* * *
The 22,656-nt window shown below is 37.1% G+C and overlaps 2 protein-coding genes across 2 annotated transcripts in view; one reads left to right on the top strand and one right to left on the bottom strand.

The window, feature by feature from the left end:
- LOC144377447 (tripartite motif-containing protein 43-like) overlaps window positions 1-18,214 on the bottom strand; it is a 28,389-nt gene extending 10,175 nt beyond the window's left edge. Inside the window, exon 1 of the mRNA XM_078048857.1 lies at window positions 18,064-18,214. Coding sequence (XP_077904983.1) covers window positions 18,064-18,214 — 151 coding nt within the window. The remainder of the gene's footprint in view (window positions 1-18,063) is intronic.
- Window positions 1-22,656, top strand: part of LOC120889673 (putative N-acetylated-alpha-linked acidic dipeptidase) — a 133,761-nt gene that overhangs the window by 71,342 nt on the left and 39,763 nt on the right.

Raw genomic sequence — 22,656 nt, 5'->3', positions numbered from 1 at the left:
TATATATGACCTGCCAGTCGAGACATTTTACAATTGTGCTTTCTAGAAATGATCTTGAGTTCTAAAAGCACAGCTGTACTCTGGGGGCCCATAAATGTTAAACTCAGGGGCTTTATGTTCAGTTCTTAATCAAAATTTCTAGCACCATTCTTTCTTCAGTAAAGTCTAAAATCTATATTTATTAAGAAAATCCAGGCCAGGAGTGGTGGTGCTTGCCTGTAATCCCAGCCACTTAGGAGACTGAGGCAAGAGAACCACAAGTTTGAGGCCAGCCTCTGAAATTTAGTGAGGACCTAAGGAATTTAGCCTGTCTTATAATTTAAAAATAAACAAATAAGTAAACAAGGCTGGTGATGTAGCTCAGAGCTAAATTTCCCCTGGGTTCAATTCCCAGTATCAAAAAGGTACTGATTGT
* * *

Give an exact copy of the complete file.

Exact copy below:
The 22,656-nt window shown below is 37.1% G+C and overlaps 2 protein-coding genes across 2 annotated transcripts in view; one reads left to right on the top strand and one right to left on the bottom strand.

The window, feature by feature from the left end:
- LOC144377447 (tripartite motif-containing protein 43-like) overlaps window positions 1-18,214 on the bottom strand; it is a 28,389-nt gene extending 10,175 nt beyond the window's left edge. Inside the window, exon 1 of the mRNA XM_078048857.1 lies at window positions 18,064-18,214. Coding sequence (XP_077904983.1) covers window positions 18,064-18,214 — 151 coding nt within the window. The remainder of the gene's footprint in view (window positions 1-18,063) is intronic.
- Window positions 1-22,656, top strand: part of LOC120889673 (putative N-acetylated-alpha-linked acidic dipeptidase) — a 133,761-nt gene that overhangs the window by 71,342 nt on the left and 39,763 nt on the right.

Raw genomic sequence — 22,656 nt, 5'->3', positions numbered from 1 at the left:
TATATATGACCTGCCAGTCGAGACATTTTACAATTGTGCTTTCTAGAAATGATCTTGAGTTCTAAAAGCACAGCTGTACTCTGGGGGCCCATAAATGTTAAACTCAGGGGCTTTATGTTCAGTTCTTAATCAAAATTTCTAGCACCATTCTTTCTTCAGTAAAGTCTAAAATCTATATTTATTAAGAAAATCCAGGCCAGGAGTGGTGGTGCTTGCCTGTAATCCCAGCCACTTAGGAGACTGAGGCAAGAGAACCACAAGTTTGAGGCCAGCCTCTGAAATTTAGTGAGGACCTAAGGAATTTAGCCTGTCTTATAATTTAAAAATAAACAAATAAGTAAACAAGGCTGGTGATGTAGCTCAGAGCTAAATTTCCCCTGGGTTCAATTCCCAGTATCAAAAAGGTACTGATTGT